Research Brief

New Mexico lowers prescription drug costs for mental health and substance use disorders

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People with mental health and substance use disorders often delay or avoid seeking health care treatment for a variety of reasons, including stigma, lack of access and the cost of visiting a clinician. Even those with insurance tend to avoid treatment due to out-of-pocket expenses, which have been steadily increasing in recent years. One approach to control health care spending in commercial insurance plans is to use cost-sharing including co-payments, co-insurance and deductibles. This can reduce the cost of premiums, but it shifts more of the cost to patients.

In 2021, New Mexico passed the first law in the nation prohibiting cost-sharing for mental health and substance use disorder treatments. New Mexico’s law prohibits out-of-pocket payments for prescription drugs for patients who are covered by state-regulated commercial insurance plans, including employer-based private insurance.

A new study from the University of Minnesota School of Public Health (SPH) analyzed the law’s early effect in two key areas: rates of out-of-pocket spending for mental health-related prescription drugs, and the volume of drugs dispensed. Because the law does not apply to federal government employees, the researchers were able to compare outcomes between patients in state-regulated insurance plans versus those enrolled in federal employee health plans in New Mexico.

The study published in JAMA Health Forum found:

  • Out-of-pocket spending for mental health and substance use disorder medications fell by $6.37 per prescription — a decline of 85.6%.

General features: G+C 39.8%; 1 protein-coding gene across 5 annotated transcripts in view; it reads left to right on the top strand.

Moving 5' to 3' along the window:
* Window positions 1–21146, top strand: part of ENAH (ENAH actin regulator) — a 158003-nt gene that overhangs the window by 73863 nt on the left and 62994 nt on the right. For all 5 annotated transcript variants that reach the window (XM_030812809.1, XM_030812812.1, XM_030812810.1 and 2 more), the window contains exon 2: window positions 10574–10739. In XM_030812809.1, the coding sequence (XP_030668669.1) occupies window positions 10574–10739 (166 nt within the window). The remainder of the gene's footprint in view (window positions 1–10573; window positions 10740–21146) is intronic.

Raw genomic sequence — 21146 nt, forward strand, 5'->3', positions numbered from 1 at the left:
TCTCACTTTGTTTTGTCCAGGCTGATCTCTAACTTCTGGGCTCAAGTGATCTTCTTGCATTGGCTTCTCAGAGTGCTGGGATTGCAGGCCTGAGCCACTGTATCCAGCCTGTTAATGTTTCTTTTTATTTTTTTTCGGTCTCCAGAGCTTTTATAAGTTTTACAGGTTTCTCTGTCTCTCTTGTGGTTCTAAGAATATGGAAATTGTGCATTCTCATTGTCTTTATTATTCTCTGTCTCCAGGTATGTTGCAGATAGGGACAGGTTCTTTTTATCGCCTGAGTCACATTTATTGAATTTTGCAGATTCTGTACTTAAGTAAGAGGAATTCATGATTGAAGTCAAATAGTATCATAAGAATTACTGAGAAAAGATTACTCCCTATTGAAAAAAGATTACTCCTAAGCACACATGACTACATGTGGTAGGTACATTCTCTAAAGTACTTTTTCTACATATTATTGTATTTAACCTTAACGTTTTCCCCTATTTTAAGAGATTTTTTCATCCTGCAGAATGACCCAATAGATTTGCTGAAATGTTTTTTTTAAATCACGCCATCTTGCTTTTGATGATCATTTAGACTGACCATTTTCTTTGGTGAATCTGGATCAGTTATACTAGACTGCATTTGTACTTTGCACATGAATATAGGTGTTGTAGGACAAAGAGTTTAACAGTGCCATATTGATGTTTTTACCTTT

• No significant change in the overall volume of prescription drugs dispensed.  
  • The overall decrease in out-of-pocket spending was considerably larger for branded medications compared with generic medications, suggesting the law may disproportionately benefit patients who use branded medications which are often still under patent protections and have higher average out-of-pocket costs than generic medications.

“Underuse of mental health and substance use disorder treatment is a major public health challenge in the U.S.,” said Ezra Golberstein, SPH associate professor and lead author. “Our study suggests eliminating cost-sharing for these treatments can greatly reduce patient spending. It will be important to track how this law affects overall use of mental health and substance use disorder services going forward.”

The researchers suggested the lack of an increase in overall volume of drugs dispensed could be due to a range of factors, including lack of awareness of the law and the fact that the law did not have as large an impact on the cost of common generic drugs. 

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